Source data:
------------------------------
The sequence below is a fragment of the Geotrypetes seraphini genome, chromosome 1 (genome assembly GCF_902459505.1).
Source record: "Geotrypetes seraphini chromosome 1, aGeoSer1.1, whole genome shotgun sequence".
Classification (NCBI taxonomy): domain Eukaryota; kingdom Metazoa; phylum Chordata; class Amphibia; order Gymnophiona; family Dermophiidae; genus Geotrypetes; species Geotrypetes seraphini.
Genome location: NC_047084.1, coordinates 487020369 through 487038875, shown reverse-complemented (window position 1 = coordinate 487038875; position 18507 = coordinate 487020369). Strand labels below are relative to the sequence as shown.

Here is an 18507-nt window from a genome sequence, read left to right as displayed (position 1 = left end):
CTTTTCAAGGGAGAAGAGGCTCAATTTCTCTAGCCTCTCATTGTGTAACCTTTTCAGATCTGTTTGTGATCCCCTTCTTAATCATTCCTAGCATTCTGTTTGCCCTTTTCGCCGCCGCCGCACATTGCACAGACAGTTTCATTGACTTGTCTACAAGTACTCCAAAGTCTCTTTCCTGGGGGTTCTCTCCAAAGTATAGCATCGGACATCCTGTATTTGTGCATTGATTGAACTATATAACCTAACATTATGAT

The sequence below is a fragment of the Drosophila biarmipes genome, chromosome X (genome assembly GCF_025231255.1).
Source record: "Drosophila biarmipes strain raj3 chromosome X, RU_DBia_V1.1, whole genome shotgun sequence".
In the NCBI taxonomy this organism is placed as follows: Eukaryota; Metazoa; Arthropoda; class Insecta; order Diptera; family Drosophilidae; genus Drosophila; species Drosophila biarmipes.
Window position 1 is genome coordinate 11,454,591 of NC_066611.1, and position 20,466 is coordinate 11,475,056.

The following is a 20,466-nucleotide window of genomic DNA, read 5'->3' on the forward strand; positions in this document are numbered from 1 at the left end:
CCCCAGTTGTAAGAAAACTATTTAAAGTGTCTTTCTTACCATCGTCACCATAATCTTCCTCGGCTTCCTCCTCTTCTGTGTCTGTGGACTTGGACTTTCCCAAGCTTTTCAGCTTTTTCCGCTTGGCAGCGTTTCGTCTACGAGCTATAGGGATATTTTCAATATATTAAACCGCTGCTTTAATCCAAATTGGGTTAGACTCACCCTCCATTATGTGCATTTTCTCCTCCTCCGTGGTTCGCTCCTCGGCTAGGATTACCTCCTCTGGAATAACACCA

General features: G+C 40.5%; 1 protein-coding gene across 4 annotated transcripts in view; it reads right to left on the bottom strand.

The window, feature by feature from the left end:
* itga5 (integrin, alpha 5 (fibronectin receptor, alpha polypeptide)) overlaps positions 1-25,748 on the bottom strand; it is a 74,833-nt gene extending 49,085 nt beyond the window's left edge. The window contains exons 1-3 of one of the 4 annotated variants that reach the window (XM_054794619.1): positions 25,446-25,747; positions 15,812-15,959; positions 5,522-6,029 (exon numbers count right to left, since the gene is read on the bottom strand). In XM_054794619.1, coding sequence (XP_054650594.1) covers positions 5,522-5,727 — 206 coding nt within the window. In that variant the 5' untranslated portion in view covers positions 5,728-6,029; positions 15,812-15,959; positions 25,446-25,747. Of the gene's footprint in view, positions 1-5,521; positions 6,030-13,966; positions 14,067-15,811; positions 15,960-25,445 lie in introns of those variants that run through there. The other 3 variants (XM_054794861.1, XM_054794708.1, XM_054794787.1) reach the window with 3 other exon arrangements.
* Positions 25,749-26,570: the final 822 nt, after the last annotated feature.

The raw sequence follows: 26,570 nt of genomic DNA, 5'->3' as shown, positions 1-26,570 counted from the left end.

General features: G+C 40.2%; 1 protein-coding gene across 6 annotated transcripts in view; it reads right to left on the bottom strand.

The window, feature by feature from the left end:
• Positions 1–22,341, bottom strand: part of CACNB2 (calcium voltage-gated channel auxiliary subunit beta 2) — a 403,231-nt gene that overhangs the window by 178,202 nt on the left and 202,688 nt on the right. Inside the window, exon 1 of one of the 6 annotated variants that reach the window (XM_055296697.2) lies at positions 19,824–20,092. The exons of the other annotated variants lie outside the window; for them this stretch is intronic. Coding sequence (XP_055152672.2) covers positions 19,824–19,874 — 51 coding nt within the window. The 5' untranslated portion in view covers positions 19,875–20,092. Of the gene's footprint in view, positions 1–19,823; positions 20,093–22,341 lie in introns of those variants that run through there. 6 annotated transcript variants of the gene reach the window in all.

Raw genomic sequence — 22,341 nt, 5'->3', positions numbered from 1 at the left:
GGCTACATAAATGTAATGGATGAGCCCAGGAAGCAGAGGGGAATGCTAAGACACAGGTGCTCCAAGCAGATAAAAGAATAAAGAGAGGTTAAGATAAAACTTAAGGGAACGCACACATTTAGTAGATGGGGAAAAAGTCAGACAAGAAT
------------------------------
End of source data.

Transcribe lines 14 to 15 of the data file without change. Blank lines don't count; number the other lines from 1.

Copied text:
The window, feature by feature from the left end:
* itga5 (integrin, alpha 5 (fibronectin receptor, alpha polypeptide)) overlaps positions 1-25,748 on the bottom strand; it is a 74,833-nt gene extending 49,085 nt beyond the window's left edge. The window contains exons 1-3 of one of the 4 annotated variants that reach the window (XM_054794619.1): positions 25,446-25,747; positions 15,812-15,959; positions 5,522-6,029 (exon numbers count right to left, since the gene is read on the bottom strand). In XM_054794619.1, coding sequence (XP_054650594.1) covers positions 5,522-5,727 — 206 coding nt within the window. In that variant the 5' untranslated portion in view covers positions 5,728-6,029; positions 15,812-15,959; positions 25,446-25,747. Of the gene's footprint in view, positions 1-5,521; positions 6,030-13,966; positions 14,067-15,811; positions 15,960-25,445 lie in introns of those variants that run through there. The other 3 variants (XM_054794861.1, XM_054794708.1, XM_054794787.1) reach the window with 3 other exon arrangements.